Into Tooele turn and I braked a little early to give us space to start an earlier drive. Becker’s machine has 15-20hp advantage on us, but our gearing was so short we could get the initial exit much better. Becker’s machine began to stretch its legs on the long run to Clubhouse Corner, but he also had to brake a bit sooner and we closed back in. I moved us to the inside but there wouldn’t be enough time to get our nose in before Becker turned in. The short-chute to “Wind Up” had us to the inside, but again not enough to work with.
This is the right hander where we lose so much time… the second to last turn. We lost almost two full lengths but instead of making it up on the brakes into the final turn, I set us up for the exit. The white flag was out but I was fixated on the first corner. I moved us out of the draft early as I’m getting sick of listening to rocks bounce off our weary paint job. Becker began to brake unusually early and I was still full throttle. We darted to the inside and had the pass initiated as I got on the binders and tried to haul everything down. I could see people on pit wall with their fists in the air (that must be an awesome place to spectate from) as we turned in and had the lead.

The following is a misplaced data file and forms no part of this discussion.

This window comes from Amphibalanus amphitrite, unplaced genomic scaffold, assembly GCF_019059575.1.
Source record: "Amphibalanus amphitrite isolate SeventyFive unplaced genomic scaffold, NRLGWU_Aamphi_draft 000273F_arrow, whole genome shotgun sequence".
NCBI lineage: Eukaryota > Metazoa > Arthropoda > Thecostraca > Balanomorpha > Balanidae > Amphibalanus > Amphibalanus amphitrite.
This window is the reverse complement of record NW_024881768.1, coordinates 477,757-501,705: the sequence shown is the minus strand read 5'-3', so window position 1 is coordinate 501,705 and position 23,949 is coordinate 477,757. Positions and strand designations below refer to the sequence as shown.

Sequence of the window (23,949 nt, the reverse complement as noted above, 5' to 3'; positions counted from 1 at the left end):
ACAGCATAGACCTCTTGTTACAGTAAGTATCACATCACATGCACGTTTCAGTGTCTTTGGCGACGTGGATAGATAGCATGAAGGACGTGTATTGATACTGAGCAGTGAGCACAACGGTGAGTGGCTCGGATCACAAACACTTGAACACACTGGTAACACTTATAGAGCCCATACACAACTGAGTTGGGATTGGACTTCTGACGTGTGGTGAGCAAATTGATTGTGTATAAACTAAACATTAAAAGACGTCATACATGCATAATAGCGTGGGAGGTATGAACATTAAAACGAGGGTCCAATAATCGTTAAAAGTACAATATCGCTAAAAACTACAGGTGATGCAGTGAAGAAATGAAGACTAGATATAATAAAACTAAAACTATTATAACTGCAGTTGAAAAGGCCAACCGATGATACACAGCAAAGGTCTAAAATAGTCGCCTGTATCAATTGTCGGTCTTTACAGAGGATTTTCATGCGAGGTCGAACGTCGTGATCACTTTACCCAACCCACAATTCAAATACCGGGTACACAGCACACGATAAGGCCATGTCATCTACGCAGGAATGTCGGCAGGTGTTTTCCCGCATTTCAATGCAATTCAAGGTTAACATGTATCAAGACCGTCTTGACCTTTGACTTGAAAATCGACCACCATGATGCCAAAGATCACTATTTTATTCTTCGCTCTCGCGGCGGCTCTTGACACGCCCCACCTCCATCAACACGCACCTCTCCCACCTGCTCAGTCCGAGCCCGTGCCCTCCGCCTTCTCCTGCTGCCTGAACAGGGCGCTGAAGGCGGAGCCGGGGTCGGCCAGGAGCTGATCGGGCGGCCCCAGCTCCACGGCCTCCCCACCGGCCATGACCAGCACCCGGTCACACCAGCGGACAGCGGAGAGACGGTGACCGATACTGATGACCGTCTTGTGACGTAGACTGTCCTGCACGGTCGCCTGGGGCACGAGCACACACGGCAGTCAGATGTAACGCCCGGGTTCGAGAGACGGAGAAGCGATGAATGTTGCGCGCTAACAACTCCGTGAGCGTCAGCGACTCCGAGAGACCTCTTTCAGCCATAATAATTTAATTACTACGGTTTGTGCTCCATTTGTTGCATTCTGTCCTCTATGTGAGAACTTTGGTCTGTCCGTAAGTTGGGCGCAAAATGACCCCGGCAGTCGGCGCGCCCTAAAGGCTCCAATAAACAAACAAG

I expected Becker to do the ol’ “high/low” and sweep back to the inside, so I sacrificed some corner speed and hugged the inside curb. This is a double apex turn though so I had no line to make a good exit from. I didn’t hear of see Becker and assumed he was now caught behind us, waiting for us to get out of the way. We left the second apex with the chair up and the front sliding as well. I grabbed a short-shift into 3rd and pinned the throttle.
Just as we are about to clip the curb on the exit I see Becker’s nose… on the outside! He knew better than to get caught behind us and had been on a high corner-speed line around the outside the whole time. He had never even slotted in behind us, and was now out on the curb completely, full throttle with nowhere else to go! Closing the throttle wasn’t an option for me since that makes the chair go higher. Steering tighter wouldn’t do much either, but we were on a collision course. I grabbed the rear brake with the throttle open still and tried to steer harder, but the chair began to wave. I heard our sheet metal hit the ground and felt the bodywork fold in on my foot. I instinctively moved my foot off the brake in case we contacted and harder.